PHIL 366 - Introduction to Political Philosophy
Section: 001
Term: WN 2014
Subject: Philosophy (PHIL)
Department: LSA Philosophy
Credits:
4
Requirements & Distribution:
HU
Enforced Prerequisites:
One philosophy course with at least C-.
Repeatability:
May not be repeated for credit.
Primary Instructor:

There is a growing awareness among scholars in a number of fields that some important theoretical and practical questions regarding various aspects of our political and economic institutions are best addressed by drawing on all of: philosophy, politics, and economics. Consider, for instance, the following questions: what are the bases of social cooperation? Do we need political institutions in order to cooperate? Is the economic system a result of rational design or is it an effect of myriad individual transactions? How much central planning is necessary? Are rent control and minimum wage laws a good idea? Let us dwell on the latter question for a moment. Many people think that you don’t need to know much about economics in order to know the answer: rent control and minimum wage laws are good, because they protect the poor, such as low-income renters and low-wage workers. The problem with these answers is that they rely on an empirical assumption: that rent control and minimum wage laws do, in fact, help the poor. But many economists argue that this assumption is false. These economics may not be right, but we cannot tell a priori whether they are or they aren’t. We must study the evidence. This is how economics is relevant to philosophy and political theory. Now, consider the flip side: empirical evidence by itself cannot tell us whether some policy should be adopted. It can tell us whom a given policy benefits and whom it hurts, and by how much. But whether or not the policy should be adopted is a normative — not an empirical — question. Our goal in this course will be to put philosophical insight to bear in understanding the nature of market transactions and their ethical implications as well as to use knowledge of market mechanisms in proposing informed solutions to social, political, and moral problems which arise in connection with the economic structure of society.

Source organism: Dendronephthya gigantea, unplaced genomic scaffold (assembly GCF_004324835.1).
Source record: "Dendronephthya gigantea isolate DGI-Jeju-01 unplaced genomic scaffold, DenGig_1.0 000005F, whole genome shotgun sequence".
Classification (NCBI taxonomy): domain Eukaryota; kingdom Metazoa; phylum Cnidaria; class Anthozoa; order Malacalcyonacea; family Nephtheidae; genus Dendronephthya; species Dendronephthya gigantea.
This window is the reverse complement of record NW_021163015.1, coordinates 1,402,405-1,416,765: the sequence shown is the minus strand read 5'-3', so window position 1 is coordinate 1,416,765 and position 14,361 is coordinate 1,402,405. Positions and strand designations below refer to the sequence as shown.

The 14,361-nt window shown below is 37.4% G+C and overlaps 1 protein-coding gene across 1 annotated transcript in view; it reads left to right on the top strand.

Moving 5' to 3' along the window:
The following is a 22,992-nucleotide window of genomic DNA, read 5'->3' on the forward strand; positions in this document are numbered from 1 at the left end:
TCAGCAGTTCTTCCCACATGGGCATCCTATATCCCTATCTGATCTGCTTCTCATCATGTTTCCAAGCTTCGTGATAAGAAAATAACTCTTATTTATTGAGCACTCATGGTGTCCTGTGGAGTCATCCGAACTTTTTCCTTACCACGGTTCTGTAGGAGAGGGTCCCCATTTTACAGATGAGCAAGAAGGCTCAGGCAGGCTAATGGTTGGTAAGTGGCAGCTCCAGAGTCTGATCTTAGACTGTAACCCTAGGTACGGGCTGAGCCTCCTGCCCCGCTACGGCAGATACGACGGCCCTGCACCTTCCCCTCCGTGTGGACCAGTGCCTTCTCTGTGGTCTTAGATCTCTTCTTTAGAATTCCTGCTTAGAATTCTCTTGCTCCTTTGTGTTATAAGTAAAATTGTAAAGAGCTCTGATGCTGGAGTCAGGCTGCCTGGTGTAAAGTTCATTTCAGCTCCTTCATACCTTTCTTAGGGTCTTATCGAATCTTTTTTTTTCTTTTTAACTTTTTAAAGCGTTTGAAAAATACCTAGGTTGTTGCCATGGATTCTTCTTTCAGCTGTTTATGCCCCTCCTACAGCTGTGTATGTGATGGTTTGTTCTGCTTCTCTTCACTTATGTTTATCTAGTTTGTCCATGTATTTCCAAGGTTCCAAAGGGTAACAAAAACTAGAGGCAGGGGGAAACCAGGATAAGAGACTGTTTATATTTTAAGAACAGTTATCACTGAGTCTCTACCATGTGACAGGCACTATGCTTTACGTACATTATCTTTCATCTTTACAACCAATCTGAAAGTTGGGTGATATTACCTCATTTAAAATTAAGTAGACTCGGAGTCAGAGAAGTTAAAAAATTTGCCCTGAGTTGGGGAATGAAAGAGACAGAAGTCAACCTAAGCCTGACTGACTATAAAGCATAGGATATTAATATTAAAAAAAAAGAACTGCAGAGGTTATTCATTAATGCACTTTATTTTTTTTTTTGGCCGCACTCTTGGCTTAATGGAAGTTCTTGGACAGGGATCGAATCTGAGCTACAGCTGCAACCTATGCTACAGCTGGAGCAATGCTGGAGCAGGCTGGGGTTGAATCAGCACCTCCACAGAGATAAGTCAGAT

Course Requirements:

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Intended Audience:

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Class Format:

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PHIL 366 - Introduction to Political Philosophy
Schedule Listing
001 (LEC)
 
23622
Open
Wolv. Access
 
-
TuTh 12:00PM - 1:00PM
004 (DIS)
P
25104
Open
Wolv. Access
 
-
TuTh 9:00AM - 10:00AM
005 (DIS)
P
26883
Closed
Wolv. Access
 
-
TuTh 10:00AM - 11:00AM
006 (DIS)
P
26884
Closed
Wolv. Access
 
-
TuTh 3:00PM - 4:00PM
007 (DIS)
P
30298
Open
Wolv. Access
 
-
TuTh 4:00PM - 5:00PM
NOTE: Data maintained by department in Wolverine Access. If no textbooks are listed below, check with the department.


ISBN: 0538080507
Price theory : an intermediate text, Author: David D. Friedman., Publisher: South-Western Pub. Co. 1986
Required
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